• The committee hurts the principle of independence

The European Code of Ethics for Franchising defines it as a system “[…] based upon a close and ongoing collaboration between legally and financially separate and independent undertakings […]”.

Such a dialog committee creates an important risk of interference from the franchisor in the management of its franchisees and creates a direct link between the Franchisor and the employees of the franchisees companies. It goes against the principle itself of independence which governs the franchise.

Furthermore and as previously mentioned, this committee is entitled to formulate proposals and will review any proposal from the franchisor or franchisees representatives likely to improve the conditions of work, employment and professional training of employees of the whole network. Such a provision is likely to hinder the functioning of the franchise network and of the operation of the companies being part of the network, which by definition and because of the independency granted by this distribution scheme do not have a common or homogenous social politic.

In such conditions, the franchisee may be deprived of its independence as an entrepreneur, of its right to implement its own labor policy and to determine the work conditions of its employees as required by the French labor law.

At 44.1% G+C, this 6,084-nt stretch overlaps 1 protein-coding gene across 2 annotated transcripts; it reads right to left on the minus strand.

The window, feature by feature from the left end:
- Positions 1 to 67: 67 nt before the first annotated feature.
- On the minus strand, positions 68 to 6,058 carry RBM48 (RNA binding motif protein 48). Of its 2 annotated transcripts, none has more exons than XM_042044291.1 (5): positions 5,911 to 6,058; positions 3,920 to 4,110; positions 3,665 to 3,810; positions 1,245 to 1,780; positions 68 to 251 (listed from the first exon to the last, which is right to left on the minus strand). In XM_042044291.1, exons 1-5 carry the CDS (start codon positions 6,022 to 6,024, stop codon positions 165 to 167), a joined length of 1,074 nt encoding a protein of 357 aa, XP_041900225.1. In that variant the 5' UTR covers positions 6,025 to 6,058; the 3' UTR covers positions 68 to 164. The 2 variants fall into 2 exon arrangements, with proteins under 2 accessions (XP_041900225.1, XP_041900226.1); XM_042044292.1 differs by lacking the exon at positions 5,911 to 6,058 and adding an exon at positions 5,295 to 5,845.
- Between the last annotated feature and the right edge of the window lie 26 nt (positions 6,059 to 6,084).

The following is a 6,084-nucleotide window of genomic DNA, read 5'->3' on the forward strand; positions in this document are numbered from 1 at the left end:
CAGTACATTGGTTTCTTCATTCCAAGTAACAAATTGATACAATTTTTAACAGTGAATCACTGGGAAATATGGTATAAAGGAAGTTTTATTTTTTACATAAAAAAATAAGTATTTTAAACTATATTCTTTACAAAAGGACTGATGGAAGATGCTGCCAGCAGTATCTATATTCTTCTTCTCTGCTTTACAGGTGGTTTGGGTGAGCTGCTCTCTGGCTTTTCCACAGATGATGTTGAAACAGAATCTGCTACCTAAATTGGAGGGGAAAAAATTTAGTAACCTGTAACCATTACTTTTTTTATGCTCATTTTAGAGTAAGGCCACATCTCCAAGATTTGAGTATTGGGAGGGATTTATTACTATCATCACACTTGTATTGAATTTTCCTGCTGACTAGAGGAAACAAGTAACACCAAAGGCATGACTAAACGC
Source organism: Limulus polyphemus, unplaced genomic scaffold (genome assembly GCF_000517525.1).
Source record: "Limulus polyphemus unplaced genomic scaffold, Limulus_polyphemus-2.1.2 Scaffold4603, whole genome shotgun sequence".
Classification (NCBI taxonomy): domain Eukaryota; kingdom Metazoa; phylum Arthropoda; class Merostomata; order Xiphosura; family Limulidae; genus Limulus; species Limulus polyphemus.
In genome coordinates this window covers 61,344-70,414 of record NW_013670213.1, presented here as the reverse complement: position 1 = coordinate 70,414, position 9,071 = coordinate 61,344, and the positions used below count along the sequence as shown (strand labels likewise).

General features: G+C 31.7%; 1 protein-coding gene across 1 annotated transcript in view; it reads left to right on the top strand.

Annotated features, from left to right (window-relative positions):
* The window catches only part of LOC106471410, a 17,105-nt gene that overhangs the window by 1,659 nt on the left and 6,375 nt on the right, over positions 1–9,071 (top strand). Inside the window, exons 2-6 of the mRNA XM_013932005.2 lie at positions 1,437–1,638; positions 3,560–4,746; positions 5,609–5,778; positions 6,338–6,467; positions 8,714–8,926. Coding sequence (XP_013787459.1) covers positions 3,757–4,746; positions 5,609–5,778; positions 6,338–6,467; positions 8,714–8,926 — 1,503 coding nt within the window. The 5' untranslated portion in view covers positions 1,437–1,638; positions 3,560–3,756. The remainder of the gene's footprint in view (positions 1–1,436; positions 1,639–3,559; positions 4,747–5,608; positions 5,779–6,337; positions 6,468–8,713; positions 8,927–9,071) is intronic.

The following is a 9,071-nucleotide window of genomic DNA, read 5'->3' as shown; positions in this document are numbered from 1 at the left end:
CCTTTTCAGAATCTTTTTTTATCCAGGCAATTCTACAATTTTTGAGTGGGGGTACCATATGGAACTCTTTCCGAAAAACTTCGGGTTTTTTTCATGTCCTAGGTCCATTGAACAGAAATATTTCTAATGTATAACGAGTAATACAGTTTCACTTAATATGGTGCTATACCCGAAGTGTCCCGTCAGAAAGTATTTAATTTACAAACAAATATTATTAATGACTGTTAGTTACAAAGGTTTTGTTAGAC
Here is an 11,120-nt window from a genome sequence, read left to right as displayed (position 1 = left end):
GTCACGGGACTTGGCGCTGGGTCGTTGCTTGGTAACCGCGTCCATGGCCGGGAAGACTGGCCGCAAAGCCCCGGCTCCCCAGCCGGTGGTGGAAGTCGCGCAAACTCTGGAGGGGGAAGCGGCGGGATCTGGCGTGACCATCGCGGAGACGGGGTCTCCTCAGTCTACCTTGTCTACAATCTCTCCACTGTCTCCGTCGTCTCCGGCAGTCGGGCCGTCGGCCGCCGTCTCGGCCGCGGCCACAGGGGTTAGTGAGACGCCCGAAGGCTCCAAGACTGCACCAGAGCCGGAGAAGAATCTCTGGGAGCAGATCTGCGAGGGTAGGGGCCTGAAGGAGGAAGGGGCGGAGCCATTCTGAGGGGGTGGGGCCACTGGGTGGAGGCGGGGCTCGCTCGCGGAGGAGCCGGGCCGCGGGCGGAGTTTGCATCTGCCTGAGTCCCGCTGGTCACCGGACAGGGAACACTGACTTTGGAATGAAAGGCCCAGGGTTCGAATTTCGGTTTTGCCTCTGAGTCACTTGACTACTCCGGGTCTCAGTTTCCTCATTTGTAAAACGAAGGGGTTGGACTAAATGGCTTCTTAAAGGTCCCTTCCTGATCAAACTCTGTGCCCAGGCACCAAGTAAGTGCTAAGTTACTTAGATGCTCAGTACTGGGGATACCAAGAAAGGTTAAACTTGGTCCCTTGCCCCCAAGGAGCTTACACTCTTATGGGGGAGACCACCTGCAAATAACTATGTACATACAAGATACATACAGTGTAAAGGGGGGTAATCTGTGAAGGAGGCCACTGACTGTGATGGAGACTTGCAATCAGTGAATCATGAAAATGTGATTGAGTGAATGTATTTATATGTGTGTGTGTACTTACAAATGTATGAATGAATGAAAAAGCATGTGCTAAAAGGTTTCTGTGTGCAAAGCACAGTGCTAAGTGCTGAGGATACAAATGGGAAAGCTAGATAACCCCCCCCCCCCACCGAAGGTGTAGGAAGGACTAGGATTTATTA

• A more complex functioning of the franchise which is highly detrimental

The implementation of such committee will also complicate and slow down the obligations and the functioning of the franchise networks.

Besides, the implementation of this committee is required for franchise networks only and therefore creates a distortion and a difference in treatment with the other distribution schemes (concession, cooperatives etc.). Questions must be asked about why the other networks were spared and if eventually such new constraint may not result in a disaffection of the franchise distribution’s scheme in favor of other lighter structures.

    • The uncertainties resulting from the text

Finally, the scope of article 64 quite broad and unclear will generate number of questions about the perimeter and the conditions of its implementation. In order to be in the scope of the Law, Franchise’s contracts shall provide for clauses having an effect on the organization of work and working conditions in franchised companies. In practice, any contract providing for a minimum of functioning rules may be concerned. Therefore, will it be enough and for example that a franchise’s contract provides for minimum opening hours to fall within the scope of article 64?

Many questions will also arise about the perimeter of the information which shall be provided by the franchisor during the dialog committee’s meetings, i.e. any decisions of a franchisor that may affect the volume or the structure of the workforce, the work duration or the conditions of hiring, work and professional training of the franchisees’ employees. Such formulation particularly broad and imprecise will definitely generate many debates and many disputes in particular regarding the consequences of an infringement by the franchisor of its obligation of information, one among many subjects which are not addressed by the law.





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 f. lecomte

Frédéric Lecomte

IT-IP Partner